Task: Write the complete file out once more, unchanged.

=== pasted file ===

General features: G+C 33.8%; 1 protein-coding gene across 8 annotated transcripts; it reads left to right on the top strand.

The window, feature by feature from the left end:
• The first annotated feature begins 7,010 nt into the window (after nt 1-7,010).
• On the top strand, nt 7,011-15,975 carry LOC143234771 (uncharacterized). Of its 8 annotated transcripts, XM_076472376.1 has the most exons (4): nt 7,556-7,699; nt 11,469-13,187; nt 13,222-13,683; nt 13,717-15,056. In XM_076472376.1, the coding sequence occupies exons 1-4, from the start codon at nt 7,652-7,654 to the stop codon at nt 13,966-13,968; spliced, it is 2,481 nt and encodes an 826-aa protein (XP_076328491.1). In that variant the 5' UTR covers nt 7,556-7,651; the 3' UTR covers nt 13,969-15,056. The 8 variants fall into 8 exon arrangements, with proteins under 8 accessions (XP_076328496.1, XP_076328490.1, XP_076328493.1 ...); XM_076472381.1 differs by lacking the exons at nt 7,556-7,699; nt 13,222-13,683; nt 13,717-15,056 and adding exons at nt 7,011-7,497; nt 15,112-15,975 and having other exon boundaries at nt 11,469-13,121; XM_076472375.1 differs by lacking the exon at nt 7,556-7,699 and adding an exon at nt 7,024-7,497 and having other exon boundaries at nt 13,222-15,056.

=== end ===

General features: G+C 33.8%; 1 protein-coding gene across 8 annotated transcripts; it reads left to right on the top strand.

The window, feature by feature from the left end:
• The first annotated feature begins 7,010 nt into the window (after nt 1-7,010).
• On the top strand, nt 7,011-15,975 carry LOC143234771 (uncharacterized). Of its 8 annotated transcripts, XM_076472376.1 has the most exons (4): nt 7,556-7,699; nt 11,469-13,187; nt 13,222-13,683; nt 13,717-15,056. In XM_076472376.1, the coding sequence occupies exons 1-4, from the start codon at nt 7,652-7,654 to the stop codon at nt 13,966-13,968; spliced, it is 2,481 nt and encodes an 826-aa protein (XP_076328491.1). In that variant the 5' UTR covers nt 7,556-7,651; the 3' UTR covers nt 13,969-15,056. The 8 variants fall into 8 exon arrangements, with proteins under 8 accessions (XP_076328496.1, XP_076328490.1, XP_076328493.1 ...); XM_076472381.1 differs by lacking the exons at nt 7,556-7,699; nt 13,222-13,683; nt 13,717-15,056 and adding exons at nt 7,011-7,497; nt 15,112-15,975 and having other exon boundaries at nt 11,469-13,121; XM_076472375.1 differs by lacking the exon at nt 7,556-7,699 and adding an exon at nt 7,024-7,497 and having other exon boundaries at nt 13,222-15,056.